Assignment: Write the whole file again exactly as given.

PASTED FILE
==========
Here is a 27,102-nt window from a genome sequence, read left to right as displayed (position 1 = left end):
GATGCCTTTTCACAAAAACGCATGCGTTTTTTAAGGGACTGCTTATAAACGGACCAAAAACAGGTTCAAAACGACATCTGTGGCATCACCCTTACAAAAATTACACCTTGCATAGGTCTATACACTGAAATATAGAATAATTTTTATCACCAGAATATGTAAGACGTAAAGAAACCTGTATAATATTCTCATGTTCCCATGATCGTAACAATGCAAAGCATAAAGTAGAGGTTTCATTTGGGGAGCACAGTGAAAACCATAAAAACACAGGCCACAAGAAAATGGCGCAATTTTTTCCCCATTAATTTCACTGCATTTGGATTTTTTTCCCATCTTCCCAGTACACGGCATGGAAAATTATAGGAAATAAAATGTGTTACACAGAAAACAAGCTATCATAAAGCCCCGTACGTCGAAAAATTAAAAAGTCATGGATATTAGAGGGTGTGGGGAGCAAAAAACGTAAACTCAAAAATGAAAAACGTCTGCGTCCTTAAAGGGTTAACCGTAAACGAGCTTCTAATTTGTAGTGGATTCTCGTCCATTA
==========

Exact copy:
Here is a 27,102-nt window from a genome sequence, read left to right as displayed (position 1 = left end):
GATGCCTTTTCACAAAAACGCATGCGTTTTTTAAGGGACTGCTTATAAACGGACCAAAAACAGGTTCAAAACGACATCTGTGGCATCACCCTTACAAAAATTACACCTTGCATAGGTCTATACACTGAAATATAGAATAATTTTTATCACCAGAATATGTAAGACGTAAAGAAACCTGTATAATATTCTCATGTTCCCATGATCGTAACAATGCAAAGCATAAAGTAGAGGTTTCATTTGGGGAGCACAGTGAAAACCATAAAAACACAGGCCACAAGAAAATGGCGCAATTTTTTCCCCATTAATTTCACTGCATTTGGATTTTTTTCCCATCTTCCCAGTACACGGCATGGAAAATTATAGGAAATAAAATGTGTTACACAGAAAACAAGCTATCATAAAGCCCCGTACGTCGAAAAATTAAAAAGTCATGGATATTAGAGGGTGTGGGGAGCAAAAAACGTAAACTCAAAAATGAAAAACGTCTGCGTCCTTAAAGGGTTAACCGTAAACGAGCTTCTAATTTGTAGTGGATTCTCGTCCATTA